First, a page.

Farmers told not to panic over impacts of Brexit on beef price

Farmers should not panic about the immediate impacts of Brexit on beef price, ICSA Beef Chairman Edmond Phelan has said.

Phelan said that the talk of Sterling collapse is over-done and that there is too much sensationalism about the pound Sterling hitting a 31-year low when, in fact, this relates to the exchange rate with the US Dollar.

From a beef exports point of view, the relevant exchange rate is Sterling-euro, he said.

“Here, we see that the value of Sterling has fallen to about €1.20 since the Brexit decision. However, the rate of exchange throughout 2016 has generally been in the range of €1.25-€1.30.”

So in fact, the purchasing power of Sterling is down between 4-8%. Moreover, throughout most of 2012 and 2013, Sterling was worth less than it is now.

“It is true that Sterling appreciated in 2015 but it was very clear that the benefit of strong Sterling was not passed back to Irish beef farmers at that time.”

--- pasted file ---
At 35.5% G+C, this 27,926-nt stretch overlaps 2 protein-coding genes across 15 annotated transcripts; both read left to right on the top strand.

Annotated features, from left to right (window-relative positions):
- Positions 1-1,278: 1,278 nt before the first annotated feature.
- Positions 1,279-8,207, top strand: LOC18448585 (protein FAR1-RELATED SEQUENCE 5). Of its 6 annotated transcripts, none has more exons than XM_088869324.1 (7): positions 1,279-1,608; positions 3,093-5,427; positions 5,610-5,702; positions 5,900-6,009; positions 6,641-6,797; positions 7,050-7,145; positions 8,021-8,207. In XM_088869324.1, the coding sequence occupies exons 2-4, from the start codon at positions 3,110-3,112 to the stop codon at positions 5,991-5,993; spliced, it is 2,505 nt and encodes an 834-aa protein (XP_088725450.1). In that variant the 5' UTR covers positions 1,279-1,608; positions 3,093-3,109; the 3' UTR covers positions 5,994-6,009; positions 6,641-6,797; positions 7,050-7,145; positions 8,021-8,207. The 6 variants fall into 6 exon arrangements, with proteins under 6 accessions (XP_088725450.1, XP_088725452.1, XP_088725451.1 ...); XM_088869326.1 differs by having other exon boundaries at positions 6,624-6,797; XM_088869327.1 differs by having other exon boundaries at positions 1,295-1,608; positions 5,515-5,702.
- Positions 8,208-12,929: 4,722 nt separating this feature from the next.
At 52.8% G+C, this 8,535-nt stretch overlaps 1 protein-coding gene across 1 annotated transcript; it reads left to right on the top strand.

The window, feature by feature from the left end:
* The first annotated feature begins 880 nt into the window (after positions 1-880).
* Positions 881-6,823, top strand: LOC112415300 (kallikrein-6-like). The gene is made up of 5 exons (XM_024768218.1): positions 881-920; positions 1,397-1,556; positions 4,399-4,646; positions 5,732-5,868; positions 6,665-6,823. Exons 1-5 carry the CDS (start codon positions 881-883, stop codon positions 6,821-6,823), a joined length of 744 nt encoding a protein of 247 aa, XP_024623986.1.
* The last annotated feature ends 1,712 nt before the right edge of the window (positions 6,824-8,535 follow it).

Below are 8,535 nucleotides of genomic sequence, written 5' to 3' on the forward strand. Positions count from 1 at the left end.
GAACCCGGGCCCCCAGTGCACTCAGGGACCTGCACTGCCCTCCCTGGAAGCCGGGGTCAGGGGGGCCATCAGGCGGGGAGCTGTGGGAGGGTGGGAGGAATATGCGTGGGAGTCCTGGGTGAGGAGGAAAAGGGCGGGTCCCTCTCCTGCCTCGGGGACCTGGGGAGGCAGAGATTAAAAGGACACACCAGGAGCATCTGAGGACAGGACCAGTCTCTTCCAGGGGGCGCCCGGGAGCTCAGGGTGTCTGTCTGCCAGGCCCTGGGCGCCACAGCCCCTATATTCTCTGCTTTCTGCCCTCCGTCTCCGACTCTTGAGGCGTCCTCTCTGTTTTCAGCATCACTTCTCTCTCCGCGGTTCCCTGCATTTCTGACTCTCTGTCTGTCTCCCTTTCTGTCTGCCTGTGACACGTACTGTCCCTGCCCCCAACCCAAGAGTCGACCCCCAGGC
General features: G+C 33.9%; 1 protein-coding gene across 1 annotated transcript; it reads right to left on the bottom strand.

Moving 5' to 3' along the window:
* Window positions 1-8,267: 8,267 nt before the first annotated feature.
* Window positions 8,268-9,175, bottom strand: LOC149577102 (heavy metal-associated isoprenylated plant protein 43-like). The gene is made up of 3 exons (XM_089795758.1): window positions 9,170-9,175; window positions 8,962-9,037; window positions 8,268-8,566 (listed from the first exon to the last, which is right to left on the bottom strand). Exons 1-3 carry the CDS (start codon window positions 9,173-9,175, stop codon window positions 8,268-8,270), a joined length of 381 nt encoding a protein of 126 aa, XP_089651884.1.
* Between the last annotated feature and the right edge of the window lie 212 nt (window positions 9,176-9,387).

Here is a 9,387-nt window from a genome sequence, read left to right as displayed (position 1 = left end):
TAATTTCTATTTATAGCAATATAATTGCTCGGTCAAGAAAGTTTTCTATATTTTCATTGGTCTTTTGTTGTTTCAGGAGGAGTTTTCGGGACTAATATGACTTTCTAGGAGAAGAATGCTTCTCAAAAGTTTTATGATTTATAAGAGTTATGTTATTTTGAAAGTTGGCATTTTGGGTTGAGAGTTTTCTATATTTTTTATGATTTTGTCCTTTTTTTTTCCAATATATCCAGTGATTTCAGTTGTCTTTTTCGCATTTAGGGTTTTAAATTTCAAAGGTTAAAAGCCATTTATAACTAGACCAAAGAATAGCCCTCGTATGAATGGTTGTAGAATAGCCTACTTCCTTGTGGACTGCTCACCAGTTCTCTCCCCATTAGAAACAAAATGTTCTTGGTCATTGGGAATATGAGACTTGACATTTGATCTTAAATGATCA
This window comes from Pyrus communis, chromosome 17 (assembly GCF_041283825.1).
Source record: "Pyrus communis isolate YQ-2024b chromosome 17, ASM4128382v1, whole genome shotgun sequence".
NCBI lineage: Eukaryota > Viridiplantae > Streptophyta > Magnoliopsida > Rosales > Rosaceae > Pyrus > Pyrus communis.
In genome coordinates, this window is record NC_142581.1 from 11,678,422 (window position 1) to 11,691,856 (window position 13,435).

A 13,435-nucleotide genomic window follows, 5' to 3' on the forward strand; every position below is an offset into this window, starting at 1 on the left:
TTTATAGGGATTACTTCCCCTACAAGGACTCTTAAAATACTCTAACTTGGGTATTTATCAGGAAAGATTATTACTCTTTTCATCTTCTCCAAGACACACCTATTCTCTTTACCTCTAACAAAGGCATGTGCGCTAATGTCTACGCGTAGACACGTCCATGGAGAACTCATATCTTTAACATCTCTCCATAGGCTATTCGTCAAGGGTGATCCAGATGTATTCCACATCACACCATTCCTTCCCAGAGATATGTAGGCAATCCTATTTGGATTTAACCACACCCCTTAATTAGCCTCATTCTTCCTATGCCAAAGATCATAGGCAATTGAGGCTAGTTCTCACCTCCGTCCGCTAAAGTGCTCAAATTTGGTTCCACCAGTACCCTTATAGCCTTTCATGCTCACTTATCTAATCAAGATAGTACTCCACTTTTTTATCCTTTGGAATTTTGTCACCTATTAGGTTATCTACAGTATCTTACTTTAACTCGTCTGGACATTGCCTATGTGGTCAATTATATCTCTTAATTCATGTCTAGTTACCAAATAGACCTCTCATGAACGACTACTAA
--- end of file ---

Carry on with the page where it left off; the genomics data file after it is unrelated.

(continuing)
The ICSA Beef Chairman said that farmers will remember this was demonstrated by the huge gap that opened up whereby Irish farmers were getting up to €1/kg less than their British counterparts.

So, the real story is that the fall in Sterling has not been anywhere near as calamitous as might have been feared so far, according to the ICSA.

Of course, there is no telling what will happen in the coming months but the general trend is for markets to over-react in the immediate aftermath of a crisis which is then followed by some level of stabilisation.

“What is vital for farmers to understand is that we cannot allow ourselves to be spooked by factories trying to create a panic.

“The key point is that cattle are scarce and factories are not getting a rush of cattle, which of course is helped by plentiful grass at this time of year.”

Phelan said that while quotes are hard to get at present, indications seem to suggest that €3.95 is being got for steers and that heifers are making €4.05-€4.10.

“Cows are a more difficult trade but that’s down to the time of year and extra culling in dairy herds. Our advice as always is to sell cattle when they are fit and not to be coerced into selling hastily,” he said.